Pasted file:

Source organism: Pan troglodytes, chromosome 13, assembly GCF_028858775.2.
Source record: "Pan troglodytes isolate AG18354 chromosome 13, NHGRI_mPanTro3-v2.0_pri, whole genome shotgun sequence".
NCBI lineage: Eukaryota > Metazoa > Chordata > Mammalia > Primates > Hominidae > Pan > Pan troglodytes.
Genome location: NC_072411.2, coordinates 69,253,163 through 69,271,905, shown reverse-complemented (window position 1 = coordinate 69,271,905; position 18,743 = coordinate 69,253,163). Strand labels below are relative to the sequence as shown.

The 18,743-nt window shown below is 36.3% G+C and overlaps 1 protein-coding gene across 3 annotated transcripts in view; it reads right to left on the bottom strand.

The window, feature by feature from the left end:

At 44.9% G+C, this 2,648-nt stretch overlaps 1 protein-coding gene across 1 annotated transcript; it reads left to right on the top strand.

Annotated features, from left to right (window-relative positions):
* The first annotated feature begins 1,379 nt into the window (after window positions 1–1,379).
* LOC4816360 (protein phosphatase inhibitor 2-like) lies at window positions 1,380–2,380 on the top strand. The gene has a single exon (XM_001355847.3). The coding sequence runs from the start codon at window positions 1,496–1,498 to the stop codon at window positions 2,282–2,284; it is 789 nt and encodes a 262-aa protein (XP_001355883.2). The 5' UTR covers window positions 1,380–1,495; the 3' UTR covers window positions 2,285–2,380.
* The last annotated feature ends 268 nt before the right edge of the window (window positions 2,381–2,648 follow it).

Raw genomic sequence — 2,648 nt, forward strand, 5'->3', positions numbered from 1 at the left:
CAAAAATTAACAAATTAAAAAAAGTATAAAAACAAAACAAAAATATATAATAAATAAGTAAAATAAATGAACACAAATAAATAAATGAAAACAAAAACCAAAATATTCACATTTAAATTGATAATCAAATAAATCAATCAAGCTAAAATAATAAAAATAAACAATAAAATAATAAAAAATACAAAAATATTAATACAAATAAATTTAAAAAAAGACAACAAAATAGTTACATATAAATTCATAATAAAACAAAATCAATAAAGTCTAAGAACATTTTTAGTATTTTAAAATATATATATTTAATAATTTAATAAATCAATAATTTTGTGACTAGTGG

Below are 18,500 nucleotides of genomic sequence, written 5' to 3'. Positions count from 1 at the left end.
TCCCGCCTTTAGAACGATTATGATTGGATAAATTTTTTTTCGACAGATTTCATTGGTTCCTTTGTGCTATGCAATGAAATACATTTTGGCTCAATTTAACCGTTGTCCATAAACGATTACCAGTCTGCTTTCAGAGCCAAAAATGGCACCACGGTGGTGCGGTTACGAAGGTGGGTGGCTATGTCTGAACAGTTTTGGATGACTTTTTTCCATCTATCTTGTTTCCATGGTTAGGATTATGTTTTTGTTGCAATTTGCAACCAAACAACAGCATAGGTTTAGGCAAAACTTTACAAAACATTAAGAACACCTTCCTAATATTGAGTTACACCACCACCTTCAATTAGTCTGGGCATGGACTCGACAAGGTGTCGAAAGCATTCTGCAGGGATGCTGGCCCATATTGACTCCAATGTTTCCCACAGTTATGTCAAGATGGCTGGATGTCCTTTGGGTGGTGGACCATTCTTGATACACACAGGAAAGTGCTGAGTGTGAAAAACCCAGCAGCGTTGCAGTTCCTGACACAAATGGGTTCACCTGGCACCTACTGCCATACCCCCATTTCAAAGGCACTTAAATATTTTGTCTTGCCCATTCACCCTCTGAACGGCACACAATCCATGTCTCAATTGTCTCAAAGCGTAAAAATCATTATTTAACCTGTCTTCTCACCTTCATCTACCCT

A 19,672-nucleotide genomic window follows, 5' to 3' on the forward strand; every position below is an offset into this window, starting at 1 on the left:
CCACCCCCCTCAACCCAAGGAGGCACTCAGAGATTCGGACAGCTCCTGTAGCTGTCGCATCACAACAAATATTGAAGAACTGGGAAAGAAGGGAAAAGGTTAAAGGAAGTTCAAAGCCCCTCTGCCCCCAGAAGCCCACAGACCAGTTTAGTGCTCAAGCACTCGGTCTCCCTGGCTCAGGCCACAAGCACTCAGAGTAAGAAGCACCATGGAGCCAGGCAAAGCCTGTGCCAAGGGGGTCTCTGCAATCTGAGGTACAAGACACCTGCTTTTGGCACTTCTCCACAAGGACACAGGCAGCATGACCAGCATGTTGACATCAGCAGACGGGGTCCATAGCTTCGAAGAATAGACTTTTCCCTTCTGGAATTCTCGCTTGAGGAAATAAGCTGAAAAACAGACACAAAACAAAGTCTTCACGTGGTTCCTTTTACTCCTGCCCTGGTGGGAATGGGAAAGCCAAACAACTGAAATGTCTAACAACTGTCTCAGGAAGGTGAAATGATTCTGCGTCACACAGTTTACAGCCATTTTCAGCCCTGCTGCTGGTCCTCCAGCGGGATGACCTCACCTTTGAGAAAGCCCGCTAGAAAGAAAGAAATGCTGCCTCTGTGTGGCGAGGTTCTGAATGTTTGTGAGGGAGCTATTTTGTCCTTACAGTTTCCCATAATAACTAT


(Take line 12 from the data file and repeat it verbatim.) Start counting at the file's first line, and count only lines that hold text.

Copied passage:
Raw genomic sequence — 2,648 nt, forward strand, 5'->3', positions numbered from 1 at the left: